By Jef With One F
By Rocks Off
By Chris Lane
By Angelica Leicht
By Corey Deiterman
By Angelica Leicht
By Corey Deiterman
So what made the two -- who have traded potshots in the press for almost 20 years -- come over all kum-ba-ya for the tour dubbed by some wags as "Sans Halen"?
"Actually, Bono called me and said we had to do this for world peace," Roth quipped at the kickoff press conference. True to form, the king of cock rock was accompanied by a set of Playboy triplets in yellow cat outfits and a shock-wigged dwarf.
Dave on fashion: "Nobody wants to dress like me. When I wear on stage, I wear through the airports of America, and people sizzle like wieners on a barbecue! And girls, you can tell what religion I am from 300 meters away!"
Calling on the eve of the first tour date from the "Disco Submarine," as Roth has christened his tour bus, Roth is a manic interview subject, sometimes answering questions in stream-of-consciousness bursts that make Robin Williams's talk show appearances seem as lucid as The NewsHour with Jim Lehrer.
"I practice self-promotion as an art form -- along with ridicule and sarcasm!" he blurts out between raspy laughs. "I'm more like Mark Twain wandering! The innocent abroad! This is what I try to reiterate in my lyrics and videos -- there's a sarcastic exuberance about all the classic Van Halen stuff that I think summarizes rock and roll. Rock and roll is not lament! Lament is folk music!"
From its formation in 1974, Van Halen was America's closest answer to Led Zeppelin. Tracks like "Runnin' with the Devil," "Ain't Talkin' 'Bout Love," "Dance the Night Away," "Jamie's Cryin'" and covers of Kinks, Roy Orbison, and even Martha and the Vandellas songs blasted from every suburban-basement bong party and high school parking lot.
But while Eddie Van Halen's revolutionary fret-hammering style, brother Alex's hard-pounding drums and Michael Anthony's nimble bass formed the band's musical side, it was often Roth's front-man antics that drove the band. With his hairy bare chest, tight rainbow spandex pants and high-flying karate kicks, Roth injected a bawdiness and campy humor best exemplified on their record 1984.
With a decidedly more fun take on the year than George Orwell, the record spawned numerous hits, including "Jump," "Panama" and "Hot for Teacher." It was a pop metal classic whose endlessly repeating videos on MTV brought the band to its commercial pinnacle.
Playing out a familiar scenario, Roth split the next year for a solo career, which at first seemed promising with the hit albums Crazy from the Heat and Eat 'Em and Smile. Van Halen continued with Hagar to further success, but changing tastes and some lackluster records grounded Roth's career. Soon he was playing showrooms in Vegas.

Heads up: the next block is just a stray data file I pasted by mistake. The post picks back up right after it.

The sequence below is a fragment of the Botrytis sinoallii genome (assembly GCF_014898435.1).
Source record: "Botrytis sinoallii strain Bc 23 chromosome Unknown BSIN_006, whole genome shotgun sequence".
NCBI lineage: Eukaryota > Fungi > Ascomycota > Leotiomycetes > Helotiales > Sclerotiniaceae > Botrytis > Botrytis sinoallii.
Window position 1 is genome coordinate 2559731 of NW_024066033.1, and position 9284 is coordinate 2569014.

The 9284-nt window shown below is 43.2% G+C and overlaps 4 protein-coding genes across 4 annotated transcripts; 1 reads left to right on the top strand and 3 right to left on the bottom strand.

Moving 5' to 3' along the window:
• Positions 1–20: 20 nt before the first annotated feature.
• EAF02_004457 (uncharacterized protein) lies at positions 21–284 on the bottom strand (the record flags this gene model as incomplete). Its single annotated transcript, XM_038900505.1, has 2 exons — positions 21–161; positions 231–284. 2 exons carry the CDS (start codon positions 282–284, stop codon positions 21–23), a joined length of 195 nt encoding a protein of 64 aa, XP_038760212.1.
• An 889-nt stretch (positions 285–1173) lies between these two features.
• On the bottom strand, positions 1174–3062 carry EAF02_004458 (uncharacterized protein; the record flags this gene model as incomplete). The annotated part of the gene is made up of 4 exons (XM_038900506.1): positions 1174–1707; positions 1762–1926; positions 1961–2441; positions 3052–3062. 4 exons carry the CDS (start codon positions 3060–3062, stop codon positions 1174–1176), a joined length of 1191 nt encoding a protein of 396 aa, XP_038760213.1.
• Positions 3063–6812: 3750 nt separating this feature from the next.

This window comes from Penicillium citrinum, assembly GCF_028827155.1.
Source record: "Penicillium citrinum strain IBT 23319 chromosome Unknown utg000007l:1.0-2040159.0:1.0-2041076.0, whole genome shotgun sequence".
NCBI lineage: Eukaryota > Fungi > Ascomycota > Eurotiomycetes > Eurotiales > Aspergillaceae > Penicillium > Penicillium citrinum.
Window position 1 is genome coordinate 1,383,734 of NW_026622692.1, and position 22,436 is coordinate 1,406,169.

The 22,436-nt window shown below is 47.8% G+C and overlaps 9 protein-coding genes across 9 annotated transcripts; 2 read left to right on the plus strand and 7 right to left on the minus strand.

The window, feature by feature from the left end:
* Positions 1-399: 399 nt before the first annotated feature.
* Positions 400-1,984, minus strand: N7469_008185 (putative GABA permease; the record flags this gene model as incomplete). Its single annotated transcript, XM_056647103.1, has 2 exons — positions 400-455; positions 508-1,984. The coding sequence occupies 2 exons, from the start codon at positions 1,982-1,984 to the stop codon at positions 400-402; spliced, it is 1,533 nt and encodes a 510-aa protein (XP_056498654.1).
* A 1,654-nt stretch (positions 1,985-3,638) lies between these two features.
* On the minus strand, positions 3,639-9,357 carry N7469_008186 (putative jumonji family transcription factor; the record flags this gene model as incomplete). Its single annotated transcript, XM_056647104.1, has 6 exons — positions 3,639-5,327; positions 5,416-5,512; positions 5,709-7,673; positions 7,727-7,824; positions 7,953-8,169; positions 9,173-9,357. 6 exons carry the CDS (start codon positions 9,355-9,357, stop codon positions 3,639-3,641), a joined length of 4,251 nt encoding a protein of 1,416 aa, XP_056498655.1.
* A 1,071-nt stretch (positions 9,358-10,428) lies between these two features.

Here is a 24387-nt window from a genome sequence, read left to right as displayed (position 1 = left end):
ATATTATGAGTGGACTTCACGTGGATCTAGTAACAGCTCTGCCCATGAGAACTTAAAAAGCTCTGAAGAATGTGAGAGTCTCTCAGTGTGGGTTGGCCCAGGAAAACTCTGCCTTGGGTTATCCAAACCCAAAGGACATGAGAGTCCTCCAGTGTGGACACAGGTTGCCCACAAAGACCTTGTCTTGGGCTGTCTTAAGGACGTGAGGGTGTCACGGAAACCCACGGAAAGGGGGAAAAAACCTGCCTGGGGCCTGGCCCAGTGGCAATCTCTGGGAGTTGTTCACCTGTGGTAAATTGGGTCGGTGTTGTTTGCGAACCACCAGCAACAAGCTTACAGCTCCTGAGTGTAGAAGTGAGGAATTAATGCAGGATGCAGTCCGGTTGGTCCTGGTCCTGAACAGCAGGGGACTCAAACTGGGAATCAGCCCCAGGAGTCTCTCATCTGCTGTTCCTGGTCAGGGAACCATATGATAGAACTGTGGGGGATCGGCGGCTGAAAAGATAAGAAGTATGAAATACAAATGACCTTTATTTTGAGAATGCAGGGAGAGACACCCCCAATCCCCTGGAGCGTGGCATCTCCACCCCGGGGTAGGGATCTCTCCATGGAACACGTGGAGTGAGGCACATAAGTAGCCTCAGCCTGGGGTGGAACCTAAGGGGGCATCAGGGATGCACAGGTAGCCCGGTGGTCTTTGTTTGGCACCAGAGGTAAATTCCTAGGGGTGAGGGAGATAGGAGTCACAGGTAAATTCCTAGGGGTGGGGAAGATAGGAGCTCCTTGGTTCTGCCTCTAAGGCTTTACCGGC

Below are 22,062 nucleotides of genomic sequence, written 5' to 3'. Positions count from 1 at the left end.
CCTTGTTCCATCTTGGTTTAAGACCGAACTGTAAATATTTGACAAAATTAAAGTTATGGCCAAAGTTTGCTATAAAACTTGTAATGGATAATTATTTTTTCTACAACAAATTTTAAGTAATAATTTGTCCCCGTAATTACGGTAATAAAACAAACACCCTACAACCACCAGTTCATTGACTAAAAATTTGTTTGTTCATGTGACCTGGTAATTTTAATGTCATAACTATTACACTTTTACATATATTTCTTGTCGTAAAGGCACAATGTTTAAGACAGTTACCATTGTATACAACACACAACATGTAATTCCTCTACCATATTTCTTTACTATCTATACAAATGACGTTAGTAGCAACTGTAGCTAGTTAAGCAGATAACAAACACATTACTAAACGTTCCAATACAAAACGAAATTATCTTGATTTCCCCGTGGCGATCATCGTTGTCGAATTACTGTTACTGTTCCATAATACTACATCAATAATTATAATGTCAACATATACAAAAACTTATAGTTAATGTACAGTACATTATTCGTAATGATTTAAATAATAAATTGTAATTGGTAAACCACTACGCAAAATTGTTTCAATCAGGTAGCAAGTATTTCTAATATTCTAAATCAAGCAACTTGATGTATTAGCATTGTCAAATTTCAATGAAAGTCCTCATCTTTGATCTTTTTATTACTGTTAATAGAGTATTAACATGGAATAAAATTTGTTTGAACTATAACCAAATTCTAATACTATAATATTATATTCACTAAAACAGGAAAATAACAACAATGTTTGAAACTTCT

After Hagar's bitter departure in 1996, things seemed primed for Roth to rejoin the group, especially after recording two new songs with them for the ambitiously titled Best of Van Halen, Vol. 1. But at a much ballyhooed appearance together at the MTV Awards, Diamond Dave -- being himself -- ad-libbed and took over, much to the obvious anger and embarrassment of Eddie Van Halen. After that, the split was for keeps -- with a none-too-convincing Van Halen claiming that the reunion was "never meant to be permanent." The brothers then recruited ex-Extreme warbler Gary Cherone as the new front man, but his tenure lasted for just one tour and record, a commercial and critical bomb.
Dave on making the cover (in a thong, no less) of Spin's "100 Sleaziest Moments in Rock" issue, and on female companionship in 2002: "Who would you rather be, Hugh Hefner or Bill Gates? Who will history venerate more? It's all lies and rumors, designed to destroy my good name, Bob! Heh-heh. That's not an objection, your honor! In this information age, I get e-mails from [women] with pictures of the city, seat, numbers and things like 'Dear Dave, I'll be in aisle 352 wearing such and such ' Now you can e-mail me from your seat, and I can e-mail you back! Heh-heh. Diamond Dave goes digital!"
For the Houston show, however, Roth may need to be wary of groupies concealing subpoenas under their thongs. In March he was on the receiving end of a suit filed by local concert promoter Louis Gavrel. Gavrel says that he is owed $51,200 in unpaid fees for Roth shows he either booked or subcontracted to International Creative Management (also named in the suit), as well as $17,081 in attorney's costs.
After an uncharacteristic silence, Roth mounts a defense. "Aahh you know, I guess it's kind of a barometer where you are. You can be judged by how many people are chasing you, and lots of people are chasing us for lots of reasons. This is as common as Jackie Chan spraining his ankle."